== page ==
15 important facts employers can learn from our employment FAQs
- All employers, regardless of size, now must provide written details of their disciplinary rules and procedures. These must be fair and reasonable.
- Employees who are taken on for less than one month are not entitled to a written statement of employment terms. However, if you take someone on for more than one month, they are.
- You can only change the terms of an employment contract if you have reserved the right to do so or have gained your employee's agreement or consent.
- An employment contract exists once a potential employee accepts an unconditional offer of employment, which may be before their employment commences.
- You can I make a job offer subject to successful completion of a probationary period. Three to six months is typical; the period needs to be long enough to allow you to judge whether the employee is able to do the job.
- From 6 April 2012, statutory sick pay has been £85.85 per week. There is no legal obligation to pay more than this figure, however, many employers have their own sick pay schemes, which exceed SSP.
- You can refuse to pay statutory sick pay if you reasonably believe your employee has not genuinely been ill, or if they have not complied with your notification requirements.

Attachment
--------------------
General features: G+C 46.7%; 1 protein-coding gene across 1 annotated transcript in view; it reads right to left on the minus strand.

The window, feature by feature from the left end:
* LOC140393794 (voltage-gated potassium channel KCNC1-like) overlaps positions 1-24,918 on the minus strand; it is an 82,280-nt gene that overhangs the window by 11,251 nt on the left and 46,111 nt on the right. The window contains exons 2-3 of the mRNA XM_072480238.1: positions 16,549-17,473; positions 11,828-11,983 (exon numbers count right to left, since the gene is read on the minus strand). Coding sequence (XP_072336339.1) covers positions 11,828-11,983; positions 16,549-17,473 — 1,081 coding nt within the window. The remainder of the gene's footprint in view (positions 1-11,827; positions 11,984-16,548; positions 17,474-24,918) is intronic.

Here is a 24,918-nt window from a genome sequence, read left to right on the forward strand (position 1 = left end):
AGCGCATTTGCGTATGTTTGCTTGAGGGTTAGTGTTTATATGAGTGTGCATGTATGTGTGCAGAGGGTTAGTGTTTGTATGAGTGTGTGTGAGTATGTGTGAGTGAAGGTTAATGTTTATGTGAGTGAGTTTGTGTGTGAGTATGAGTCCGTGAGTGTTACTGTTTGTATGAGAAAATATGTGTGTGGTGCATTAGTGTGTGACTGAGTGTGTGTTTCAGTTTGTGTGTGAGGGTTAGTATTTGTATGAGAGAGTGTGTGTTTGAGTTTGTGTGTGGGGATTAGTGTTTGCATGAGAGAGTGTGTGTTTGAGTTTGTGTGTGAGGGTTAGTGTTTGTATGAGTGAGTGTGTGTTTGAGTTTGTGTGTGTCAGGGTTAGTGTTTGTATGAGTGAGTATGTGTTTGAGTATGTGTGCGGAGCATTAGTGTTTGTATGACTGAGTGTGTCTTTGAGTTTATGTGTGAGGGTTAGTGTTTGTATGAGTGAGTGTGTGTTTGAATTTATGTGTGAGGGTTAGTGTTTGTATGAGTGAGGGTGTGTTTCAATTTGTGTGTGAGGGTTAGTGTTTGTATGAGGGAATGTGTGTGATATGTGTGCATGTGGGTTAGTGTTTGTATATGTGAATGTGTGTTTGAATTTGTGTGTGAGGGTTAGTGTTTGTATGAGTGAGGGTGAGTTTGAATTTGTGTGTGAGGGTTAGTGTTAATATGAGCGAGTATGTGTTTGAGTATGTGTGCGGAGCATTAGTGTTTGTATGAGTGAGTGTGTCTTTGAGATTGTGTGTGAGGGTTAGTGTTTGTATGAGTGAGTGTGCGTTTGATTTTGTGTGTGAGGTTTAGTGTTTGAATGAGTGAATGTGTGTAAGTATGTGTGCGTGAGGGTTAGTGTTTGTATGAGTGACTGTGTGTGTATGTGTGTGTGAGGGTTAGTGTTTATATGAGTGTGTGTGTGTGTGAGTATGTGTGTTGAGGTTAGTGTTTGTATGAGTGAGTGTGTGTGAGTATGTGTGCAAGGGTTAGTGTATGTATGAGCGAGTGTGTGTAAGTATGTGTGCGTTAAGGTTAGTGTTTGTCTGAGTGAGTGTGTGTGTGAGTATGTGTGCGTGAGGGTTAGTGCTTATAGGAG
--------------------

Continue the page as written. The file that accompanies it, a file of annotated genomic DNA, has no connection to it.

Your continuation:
- Under the Percentage Threshold Scheme, you may be able to recover some statutory sick pay if you have a high proportion of employees off ill at the same time.
- Employers are responsible for the health and safety of any of their employees who work from home. All the normal health and safety legislation applies.
- A pregnant employee is entitled to paid time off for ante-natal care, which can include parenting and relaxation classes. You can ask for evidence of appointments, for example, a doctor’s letter or an NHS appointment card.
- For the first six weeks, statutory maternity pay (SMP) is paid at 90 per cent of the employee’s normal weekly earnings. For the remaining 33 weeks, SMP is £135.45 a week or 90 per cent of the woman’s average earnings if this is less than £135.45 per week.
- Gross misconduct is conduct that is so bad that it destroys the employer-employee relationship and merits instant dismissal without notice or pay in lieu of notice. You should detail, in your contract of employment or staff handbook, examples of employee gross misconduct, which could be intoxication (drink or drugs), fighting, indecent behaviour, theft, dishonesty, sabotage, etc.
- There is an Acas Code of Practice on Disciplinary and Grievance Procedures that provides basic, practical guidance and principles to help you (and your employees and their representatives). It sets out the basic requirements of fairness and, for most cases, provides a standard of reasonable behaviour.
- Workers aged below 18 are entitled to work no more than eight hours per day and 40 hours per week. They are not permitted to 'opt-out' of these limits, even if they want to.
- Under the Equality Act, employers are potentially liable for third-party harassment of their employees, which could be harassment by customers, suppliers, etc. If you were aware that harassment had occurred on at least two previous occasions and didn’t take reasonable steps to prevent it happening again, you could be found liable.